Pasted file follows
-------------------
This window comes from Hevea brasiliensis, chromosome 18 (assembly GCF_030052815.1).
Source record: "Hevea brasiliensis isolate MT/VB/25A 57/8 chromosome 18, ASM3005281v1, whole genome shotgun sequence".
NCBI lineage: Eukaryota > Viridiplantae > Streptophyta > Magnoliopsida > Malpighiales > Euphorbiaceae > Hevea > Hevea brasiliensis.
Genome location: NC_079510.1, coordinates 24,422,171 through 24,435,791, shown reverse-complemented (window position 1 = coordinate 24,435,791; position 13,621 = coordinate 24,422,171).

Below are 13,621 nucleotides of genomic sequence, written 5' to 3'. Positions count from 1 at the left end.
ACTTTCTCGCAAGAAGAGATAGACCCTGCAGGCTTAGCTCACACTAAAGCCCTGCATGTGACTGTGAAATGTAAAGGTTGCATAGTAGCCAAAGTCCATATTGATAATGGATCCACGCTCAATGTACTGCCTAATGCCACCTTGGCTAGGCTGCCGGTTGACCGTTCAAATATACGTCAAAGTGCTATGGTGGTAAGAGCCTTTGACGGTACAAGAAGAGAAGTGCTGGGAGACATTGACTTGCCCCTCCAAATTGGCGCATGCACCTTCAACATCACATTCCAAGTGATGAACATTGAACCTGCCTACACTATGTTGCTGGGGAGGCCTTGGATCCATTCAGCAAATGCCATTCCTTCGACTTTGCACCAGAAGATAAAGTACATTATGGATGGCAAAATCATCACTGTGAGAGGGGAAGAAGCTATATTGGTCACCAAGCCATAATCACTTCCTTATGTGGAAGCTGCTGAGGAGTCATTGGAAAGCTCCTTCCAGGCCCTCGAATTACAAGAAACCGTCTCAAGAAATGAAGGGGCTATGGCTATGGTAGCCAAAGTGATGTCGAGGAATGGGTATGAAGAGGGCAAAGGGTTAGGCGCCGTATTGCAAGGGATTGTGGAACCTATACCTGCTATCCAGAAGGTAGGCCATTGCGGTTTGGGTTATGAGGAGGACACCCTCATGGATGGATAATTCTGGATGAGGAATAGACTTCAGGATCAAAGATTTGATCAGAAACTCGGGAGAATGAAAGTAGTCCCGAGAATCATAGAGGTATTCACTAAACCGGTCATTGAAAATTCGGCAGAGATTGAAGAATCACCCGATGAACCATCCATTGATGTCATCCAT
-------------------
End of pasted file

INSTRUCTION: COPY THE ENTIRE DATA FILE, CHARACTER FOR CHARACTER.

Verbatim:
This window comes from Hevea brasiliensis, chromosome 18 (assembly GCF_030052815.1).
Source record: "Hevea brasiliensis isolate MT/VB/25A 57/8 chromosome 18, ASM3005281v1, whole genome shotgun sequence".
NCBI lineage: Eukaryota > Viridiplantae > Streptophyta > Magnoliopsida > Malpighiales > Euphorbiaceae > Hevea > Hevea brasiliensis.
Genome location: NC_079510.1, coordinates 24,422,171 through 24,435,791, shown reverse-complemented (window position 1 = coordinate 24,435,791; position 13,621 = coordinate 24,422,171).

Below are 13,621 nucleotides of genomic sequence, written 5' to 3'. Positions count from 1 at the left end.
ACTTTCTCGCAAGAAGAGATAGACCCTGCAGGCTTAGCTCACACTAAAGCCCTGCATGTGACTGTGAAATGTAAAGGTTGCATAGTAGCCAAAGTCCATATTGATAATGGATCCACGCTCAATGTACTGCCTAATGCCACCTTGGCTAGGCTGCCGGTTGACCGTTCAAATATACGTCAAAGTGCTATGGTGGTAAGAGCCTTTGACGGTACAAGAAGAGAAGTGCTGGGAGACATTGACTTGCCCCTCCAAATTGGCGCATGCACCTTCAACATCACATTCCAAGTGATGAACATTGAACCTGCCTACACTATGTTGCTGGGGAGGCCTTGGATCCATTCAGCAAATGCCATTCCTTCGACTTTGCACCAGAAGATAAAGTACATTATGGATGGCAAAATCATCACTGTGAGAGGGGAAGAAGCTATATTGGTCACCAAGCCATAATCACTTCCTTATGTGGAAGCTGCTGAGGAGTCATTGGAAAGCTCCTTCCAGGCCCTCGAATTACAAGAAACCGTCTCAAGAAATGAAGGGGCTATGGCTATGGTAGCCAAAGTGATGTCGAGGAATGGGTATGAAGAGGGCAAAGGGTTAGGCGCCGTATTGCAAGGGATTGTGGAACCTATACCTGCTATCCAGAAGGTAGGCCATTGCGGTTTGGGTTATGAGGAGGACACCCTCATGGATGGATAATTCTGGATGAGGAATAGACTTCAGGATCAAAGATTTGATCAGAAACTCGGGAGAATGAAAGTAGTCCCGAGAATCATAGAGGTATTCACTAAACCGGTCATTGAAAATTCGGCAGAGATTGAAGAATCACCCGATGAACCATCCATTGATGTCATCCAT